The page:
Solving Real Estate Problems Part II: Selling at Any Price

Buyer and Seller

Motivation.  It’s a 2-way street.  Both the buyer and seller have to have a compelling reason to enter into a contract to buy/sell a home.  So does that mean we should assume that sellers that try to get a higher than market price are unmotivated?  It depends.  One of the main reasons I have found a seller might be asking a higher than market price is not only to test the market, but because they don’t have any other source of funds to close the deal.  A seller might either have (1) over mortgaged the property, or (2) overpaid for the property, and in both cases will need a certain amount of money to “untangle” the deal out of their lives.  In this article I am going to focus on sellers, and specifically how to earn a sale with an above average market price.  And the strategy that is the most enticing is known as seller financing.  Seller financing simply stated is a term of the deal that the seller offers to allow the buyer to make payments for the property with minimal underwriting (and sometimes no underwriting) for the buyer to take equitable title to the subject property.  This enticement can usually create an emotional motivation for buyer simply because the buyer now doesn’t have to qualify to obtain a home loan.  Highly motivated sellers will make qualifying to finance the home easy.  Additionally, a buyer who doesn’t have a perfect 800 credit score and can’t qualify for a competitive rate will now have more leverage negotiating an affordable monthly mortgage payment by negotiating with the seller direct, rather than being told how much by a traditional mortgage lender.  For example if the going price for 10 year old 3 bed 3 bath home is roughly $300,000 and the seller’s asking price is $319,000 the extra $19,000 is the cost of getting flexible terms.  Some would argue the extra $19,000 makes the interest and monthly payment bigger, which is true.  So there is a trade off.  The seller wants a higher price for the property so by offering flexible terms the seller motivates buyers who want the house but might not be able to afford the the monthly payment if they use a traditional lender.  Some seller financing terms I have seen are:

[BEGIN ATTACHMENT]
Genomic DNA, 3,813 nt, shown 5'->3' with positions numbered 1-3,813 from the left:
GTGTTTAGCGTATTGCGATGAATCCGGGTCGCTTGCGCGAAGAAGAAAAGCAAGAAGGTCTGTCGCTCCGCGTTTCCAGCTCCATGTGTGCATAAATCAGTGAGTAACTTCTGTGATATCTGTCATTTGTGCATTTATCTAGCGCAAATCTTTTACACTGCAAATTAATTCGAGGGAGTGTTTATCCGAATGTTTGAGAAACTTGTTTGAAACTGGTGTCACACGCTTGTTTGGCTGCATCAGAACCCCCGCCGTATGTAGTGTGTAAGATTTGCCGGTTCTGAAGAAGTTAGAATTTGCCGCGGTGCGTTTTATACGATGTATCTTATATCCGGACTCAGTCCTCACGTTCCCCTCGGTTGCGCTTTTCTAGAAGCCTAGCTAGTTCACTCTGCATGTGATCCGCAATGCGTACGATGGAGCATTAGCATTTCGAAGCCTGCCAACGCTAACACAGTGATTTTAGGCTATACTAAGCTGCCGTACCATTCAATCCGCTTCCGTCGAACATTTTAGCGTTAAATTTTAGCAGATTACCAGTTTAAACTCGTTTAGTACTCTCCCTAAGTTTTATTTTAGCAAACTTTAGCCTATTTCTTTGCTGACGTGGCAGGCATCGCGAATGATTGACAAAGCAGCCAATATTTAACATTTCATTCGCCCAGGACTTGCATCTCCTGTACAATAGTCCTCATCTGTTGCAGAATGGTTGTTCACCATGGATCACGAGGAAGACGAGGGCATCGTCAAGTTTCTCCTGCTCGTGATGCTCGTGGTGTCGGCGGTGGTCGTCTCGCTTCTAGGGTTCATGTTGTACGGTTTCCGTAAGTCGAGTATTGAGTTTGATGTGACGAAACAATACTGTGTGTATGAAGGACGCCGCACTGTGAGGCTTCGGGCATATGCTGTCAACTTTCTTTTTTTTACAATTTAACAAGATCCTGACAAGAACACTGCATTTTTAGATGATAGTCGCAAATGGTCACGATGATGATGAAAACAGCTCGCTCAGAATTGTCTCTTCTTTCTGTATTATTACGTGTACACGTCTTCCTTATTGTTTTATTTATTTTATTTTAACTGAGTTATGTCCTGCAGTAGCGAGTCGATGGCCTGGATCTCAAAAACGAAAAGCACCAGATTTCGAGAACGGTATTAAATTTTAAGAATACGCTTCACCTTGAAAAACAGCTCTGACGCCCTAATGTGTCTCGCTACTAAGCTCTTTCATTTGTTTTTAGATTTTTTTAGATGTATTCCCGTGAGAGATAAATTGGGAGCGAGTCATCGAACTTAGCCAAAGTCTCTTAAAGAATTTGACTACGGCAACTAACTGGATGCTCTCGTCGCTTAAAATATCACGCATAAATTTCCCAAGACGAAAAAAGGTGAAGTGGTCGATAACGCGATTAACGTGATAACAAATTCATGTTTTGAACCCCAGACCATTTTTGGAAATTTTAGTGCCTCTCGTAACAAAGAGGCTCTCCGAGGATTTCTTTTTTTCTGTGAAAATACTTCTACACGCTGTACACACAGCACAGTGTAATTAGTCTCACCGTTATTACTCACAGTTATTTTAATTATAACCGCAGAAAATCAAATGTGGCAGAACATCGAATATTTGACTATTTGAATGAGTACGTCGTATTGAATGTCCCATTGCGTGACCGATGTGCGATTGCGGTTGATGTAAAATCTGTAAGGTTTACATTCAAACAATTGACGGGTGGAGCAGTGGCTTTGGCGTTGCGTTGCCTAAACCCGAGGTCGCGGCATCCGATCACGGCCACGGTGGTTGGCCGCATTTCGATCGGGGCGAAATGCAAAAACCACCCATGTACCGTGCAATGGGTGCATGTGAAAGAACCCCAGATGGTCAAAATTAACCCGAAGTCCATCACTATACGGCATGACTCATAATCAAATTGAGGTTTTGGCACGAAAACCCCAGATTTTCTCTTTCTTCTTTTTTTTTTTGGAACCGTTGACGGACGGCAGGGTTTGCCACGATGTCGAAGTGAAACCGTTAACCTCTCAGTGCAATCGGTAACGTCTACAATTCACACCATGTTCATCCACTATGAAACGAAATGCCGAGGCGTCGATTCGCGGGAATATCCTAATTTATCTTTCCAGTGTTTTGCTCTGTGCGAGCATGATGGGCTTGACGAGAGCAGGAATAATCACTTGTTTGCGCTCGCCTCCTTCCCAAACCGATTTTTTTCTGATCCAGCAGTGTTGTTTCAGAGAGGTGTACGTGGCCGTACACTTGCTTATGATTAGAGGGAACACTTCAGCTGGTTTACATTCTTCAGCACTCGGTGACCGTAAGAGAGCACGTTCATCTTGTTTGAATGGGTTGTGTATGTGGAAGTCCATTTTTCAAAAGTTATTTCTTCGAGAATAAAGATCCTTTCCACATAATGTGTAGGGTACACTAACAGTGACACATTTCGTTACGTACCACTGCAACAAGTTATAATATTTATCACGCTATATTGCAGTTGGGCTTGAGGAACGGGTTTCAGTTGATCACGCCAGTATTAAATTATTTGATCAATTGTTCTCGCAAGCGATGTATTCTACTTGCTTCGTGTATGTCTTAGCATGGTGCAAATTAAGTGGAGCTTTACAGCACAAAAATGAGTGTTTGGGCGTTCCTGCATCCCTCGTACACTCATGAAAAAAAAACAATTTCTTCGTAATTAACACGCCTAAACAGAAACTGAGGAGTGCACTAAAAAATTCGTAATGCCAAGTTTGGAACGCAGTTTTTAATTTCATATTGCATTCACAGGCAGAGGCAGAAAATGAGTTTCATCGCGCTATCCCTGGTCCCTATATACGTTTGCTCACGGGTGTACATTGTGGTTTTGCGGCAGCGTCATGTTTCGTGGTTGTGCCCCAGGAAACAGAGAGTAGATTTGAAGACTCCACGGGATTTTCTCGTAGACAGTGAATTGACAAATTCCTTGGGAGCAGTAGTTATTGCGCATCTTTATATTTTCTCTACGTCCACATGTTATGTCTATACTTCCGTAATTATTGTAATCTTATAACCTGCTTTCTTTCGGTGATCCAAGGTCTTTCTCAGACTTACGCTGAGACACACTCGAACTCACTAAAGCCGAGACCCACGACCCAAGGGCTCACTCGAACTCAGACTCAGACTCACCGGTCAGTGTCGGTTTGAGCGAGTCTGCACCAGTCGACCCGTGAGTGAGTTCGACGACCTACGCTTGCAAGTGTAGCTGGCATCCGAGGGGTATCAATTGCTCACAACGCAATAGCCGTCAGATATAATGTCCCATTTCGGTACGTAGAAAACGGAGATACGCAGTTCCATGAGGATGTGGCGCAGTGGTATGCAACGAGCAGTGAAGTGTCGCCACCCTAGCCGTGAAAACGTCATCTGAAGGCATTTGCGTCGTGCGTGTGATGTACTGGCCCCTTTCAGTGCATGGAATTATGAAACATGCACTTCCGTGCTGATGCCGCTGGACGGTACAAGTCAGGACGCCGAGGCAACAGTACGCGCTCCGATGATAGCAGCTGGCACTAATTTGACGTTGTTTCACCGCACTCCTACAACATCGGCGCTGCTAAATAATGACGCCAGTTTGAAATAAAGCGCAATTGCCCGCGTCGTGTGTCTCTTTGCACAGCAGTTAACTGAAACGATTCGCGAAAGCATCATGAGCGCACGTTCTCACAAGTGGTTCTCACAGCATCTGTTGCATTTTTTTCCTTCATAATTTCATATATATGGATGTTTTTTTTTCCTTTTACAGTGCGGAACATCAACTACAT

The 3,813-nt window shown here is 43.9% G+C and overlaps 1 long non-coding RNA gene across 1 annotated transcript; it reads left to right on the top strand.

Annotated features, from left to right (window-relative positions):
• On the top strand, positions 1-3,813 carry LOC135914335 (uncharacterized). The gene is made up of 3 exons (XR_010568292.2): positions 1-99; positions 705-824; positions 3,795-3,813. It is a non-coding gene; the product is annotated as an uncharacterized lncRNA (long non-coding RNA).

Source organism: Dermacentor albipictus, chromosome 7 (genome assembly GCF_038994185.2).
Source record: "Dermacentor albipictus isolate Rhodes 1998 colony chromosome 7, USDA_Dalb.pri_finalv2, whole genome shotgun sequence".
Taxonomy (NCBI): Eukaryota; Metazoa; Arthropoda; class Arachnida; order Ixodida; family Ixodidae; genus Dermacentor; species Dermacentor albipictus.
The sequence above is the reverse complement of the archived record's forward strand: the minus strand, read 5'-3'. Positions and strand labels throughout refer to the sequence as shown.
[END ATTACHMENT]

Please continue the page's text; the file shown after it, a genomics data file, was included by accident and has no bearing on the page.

• 30 year amortization, balloon payment due in 5 years.
  • 30 year amortization, balloon payment due in 10 years.
  • 15 year amortization, balloon payment due in 3 years.
  • Interest only, 30 year amortization, balloon payment due in 7 years.

The balloon payment simply means that the remaining loan balance owed is due at the end of the period agreed upon.  Whether a buyer choses a 3, 5, 7, or 10 year balloon payment the financing program structured by buyer and seller should be comfortable for the buyer so they will be able to refinance the property in the future.

If you know someone with a real estate problem or questions feel free to email Paul at his email address at buyorrentmyhomes@hotmail.com.

Paul Krause is a full time real estate professional with Keller Williams in Los Angeles California, DRE #01835890 and CSLB #1029575.

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The Seller Carry-Back Solution

seller-financing